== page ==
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The national fire and fire surrogate study: early results and future challengesAuthor(s): Thomas A. Waldrop; James McIver
Source: Gen. Tech. Rep. SRS-92. Asheville, NC: U.S. Department of Agriculture, Forest Service, Southern Research Station. pp. 526-530
Publication Series: Miscellaneous Publication
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DescriptionFire-adapted ecosystems today have dense plant cover and heavy fuel loads as a result of fire exclusion and other changes in land use practices. Mechanical fuel treatments and prescribed fire are powerful tools for reducing wildfire potential, but the ecological consequences of their use is unknown. The National Fire and Fire Surrogate Study examines the effects of alternative fuel reduction techniques involving fire and mechanical "surrogate" treatments on numerous environmental and economic variables. Impacts of mechanical fuel treatments and prescribed fire on the Piedmont site are shown for several variables. However, a complete understanding of ecosystem function cannot be gained by considering each of these variables alone. Each component of the ecosystem has a distinct reaction to fuel treatment that may be caused by the treatment directly or by interactions with one or more of the other variables. The goal of the National Fire and Fire Surrogate Study is to understand the complex interactions and pathways among all components of the ecosystem.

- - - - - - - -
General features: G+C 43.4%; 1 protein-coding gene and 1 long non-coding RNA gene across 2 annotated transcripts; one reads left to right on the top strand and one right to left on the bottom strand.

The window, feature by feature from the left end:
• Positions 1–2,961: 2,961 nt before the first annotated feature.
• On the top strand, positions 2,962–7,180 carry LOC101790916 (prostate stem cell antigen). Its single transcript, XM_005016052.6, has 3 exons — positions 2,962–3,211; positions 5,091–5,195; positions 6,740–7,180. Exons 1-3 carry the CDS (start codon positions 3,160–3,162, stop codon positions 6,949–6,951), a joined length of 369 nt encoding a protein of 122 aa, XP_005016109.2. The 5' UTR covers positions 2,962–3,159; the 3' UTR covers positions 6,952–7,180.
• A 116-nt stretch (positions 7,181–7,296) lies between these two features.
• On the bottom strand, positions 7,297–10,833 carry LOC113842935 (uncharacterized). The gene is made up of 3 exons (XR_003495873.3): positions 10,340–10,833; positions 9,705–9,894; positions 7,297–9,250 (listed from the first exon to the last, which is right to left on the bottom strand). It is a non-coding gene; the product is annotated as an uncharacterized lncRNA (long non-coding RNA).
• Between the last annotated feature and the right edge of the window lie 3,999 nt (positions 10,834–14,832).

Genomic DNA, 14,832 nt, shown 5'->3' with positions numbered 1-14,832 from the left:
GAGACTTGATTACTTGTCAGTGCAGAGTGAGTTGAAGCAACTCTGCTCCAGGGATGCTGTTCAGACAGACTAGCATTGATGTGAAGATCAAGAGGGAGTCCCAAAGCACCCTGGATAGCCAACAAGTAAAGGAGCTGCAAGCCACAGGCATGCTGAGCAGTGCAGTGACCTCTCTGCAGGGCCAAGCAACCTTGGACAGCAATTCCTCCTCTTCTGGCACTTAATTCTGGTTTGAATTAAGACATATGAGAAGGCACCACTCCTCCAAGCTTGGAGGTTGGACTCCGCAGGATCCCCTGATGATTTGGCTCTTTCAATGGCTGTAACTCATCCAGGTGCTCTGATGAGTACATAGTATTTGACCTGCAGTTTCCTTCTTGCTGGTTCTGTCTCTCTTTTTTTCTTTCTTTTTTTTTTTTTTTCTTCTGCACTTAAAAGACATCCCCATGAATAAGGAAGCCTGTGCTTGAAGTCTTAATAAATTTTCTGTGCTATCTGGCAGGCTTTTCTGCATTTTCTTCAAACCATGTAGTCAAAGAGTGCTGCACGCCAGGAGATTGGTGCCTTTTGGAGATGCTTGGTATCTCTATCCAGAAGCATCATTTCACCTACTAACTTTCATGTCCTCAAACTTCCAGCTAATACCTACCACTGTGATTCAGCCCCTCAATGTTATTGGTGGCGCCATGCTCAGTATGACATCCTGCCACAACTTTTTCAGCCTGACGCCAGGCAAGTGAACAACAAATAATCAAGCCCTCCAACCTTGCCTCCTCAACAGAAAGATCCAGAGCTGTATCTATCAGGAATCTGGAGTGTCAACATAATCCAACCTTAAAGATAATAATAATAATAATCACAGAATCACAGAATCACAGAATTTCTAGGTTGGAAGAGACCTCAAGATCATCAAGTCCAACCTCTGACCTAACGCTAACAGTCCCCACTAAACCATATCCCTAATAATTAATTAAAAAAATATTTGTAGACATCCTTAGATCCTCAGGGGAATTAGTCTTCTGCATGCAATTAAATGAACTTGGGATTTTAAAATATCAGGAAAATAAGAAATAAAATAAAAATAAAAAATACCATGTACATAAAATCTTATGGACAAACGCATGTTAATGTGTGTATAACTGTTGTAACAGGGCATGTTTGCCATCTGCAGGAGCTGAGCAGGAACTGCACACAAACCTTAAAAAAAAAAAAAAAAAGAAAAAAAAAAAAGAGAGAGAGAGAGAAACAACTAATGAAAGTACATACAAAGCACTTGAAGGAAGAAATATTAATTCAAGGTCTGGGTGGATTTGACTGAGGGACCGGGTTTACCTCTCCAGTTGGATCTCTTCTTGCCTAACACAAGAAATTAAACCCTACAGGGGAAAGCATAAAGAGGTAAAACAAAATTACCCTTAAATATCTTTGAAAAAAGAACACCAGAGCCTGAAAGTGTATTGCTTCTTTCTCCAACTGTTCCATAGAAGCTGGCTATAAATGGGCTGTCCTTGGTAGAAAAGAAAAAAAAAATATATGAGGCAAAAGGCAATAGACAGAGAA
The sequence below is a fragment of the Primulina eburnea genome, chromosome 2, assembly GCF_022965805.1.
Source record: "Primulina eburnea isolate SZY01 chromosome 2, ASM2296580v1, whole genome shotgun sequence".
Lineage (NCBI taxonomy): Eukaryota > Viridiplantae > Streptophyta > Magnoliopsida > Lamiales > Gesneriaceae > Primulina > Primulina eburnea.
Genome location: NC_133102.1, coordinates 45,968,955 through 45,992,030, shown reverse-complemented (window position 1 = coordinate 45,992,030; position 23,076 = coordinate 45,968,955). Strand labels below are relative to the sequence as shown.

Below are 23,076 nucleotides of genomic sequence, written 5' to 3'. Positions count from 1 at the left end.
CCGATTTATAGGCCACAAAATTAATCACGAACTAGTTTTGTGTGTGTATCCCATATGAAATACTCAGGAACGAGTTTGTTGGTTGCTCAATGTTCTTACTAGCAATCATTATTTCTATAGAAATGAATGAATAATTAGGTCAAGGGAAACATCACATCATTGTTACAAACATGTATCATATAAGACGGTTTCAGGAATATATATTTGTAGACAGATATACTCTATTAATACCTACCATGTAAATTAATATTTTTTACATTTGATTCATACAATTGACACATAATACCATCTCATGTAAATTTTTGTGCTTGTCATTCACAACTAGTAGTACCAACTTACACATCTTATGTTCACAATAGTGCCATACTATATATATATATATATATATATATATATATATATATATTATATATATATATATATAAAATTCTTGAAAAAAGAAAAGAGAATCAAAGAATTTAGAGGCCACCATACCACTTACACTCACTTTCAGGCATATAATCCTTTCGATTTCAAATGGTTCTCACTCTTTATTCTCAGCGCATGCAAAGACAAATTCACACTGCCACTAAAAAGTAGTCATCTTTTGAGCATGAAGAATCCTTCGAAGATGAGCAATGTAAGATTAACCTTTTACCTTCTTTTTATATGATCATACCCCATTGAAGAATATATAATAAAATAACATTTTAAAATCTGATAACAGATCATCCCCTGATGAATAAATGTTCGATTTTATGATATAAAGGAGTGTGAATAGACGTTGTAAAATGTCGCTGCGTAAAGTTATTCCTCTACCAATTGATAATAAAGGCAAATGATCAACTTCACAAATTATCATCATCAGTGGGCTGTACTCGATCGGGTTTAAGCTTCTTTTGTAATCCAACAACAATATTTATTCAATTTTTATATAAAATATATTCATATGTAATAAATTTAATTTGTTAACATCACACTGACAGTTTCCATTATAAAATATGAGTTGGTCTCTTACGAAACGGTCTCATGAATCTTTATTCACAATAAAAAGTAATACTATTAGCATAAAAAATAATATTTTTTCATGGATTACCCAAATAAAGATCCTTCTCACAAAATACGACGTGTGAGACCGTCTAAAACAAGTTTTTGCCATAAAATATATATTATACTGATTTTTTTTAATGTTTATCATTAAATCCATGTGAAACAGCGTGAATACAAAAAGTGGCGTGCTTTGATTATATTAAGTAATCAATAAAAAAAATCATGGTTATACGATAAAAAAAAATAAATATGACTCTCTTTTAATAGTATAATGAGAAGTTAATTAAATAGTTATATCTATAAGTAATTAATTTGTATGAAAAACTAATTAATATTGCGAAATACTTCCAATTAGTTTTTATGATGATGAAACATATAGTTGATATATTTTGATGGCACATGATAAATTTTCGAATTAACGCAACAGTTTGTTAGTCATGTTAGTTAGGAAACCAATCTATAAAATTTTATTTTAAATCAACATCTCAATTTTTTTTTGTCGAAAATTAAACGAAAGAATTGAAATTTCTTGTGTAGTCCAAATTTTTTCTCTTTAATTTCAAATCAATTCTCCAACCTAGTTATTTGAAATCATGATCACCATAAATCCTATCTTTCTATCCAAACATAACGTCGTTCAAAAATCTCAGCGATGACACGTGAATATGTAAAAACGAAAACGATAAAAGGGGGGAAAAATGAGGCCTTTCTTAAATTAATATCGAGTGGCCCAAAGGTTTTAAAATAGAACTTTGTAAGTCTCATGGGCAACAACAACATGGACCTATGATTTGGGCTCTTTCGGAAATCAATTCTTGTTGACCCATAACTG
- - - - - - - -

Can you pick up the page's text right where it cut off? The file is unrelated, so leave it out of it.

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CitationWaldrop, Thomas A.; McIver, James. 2006. The national fire and fire surrogate study: early results and future challenges. Gen. Tech. Rep. SRS-92. Asheville, NC: U.S. Department of Agriculture, Forest Service, Southern Research Station. pp. 526-530
- Ecological effects of alternative fuel-reduction treatments: highlights of the National Fire and Fire Surrogate study (FFS)
- Principal short-term findings of the National Fire and Fire Surrogate study
- An Evaluation of Fuel-Reduction Treatments Across a Landscape Gradient in Piedmont Forests: Preliminary Results of the National Fire and Fire Surrogate Study
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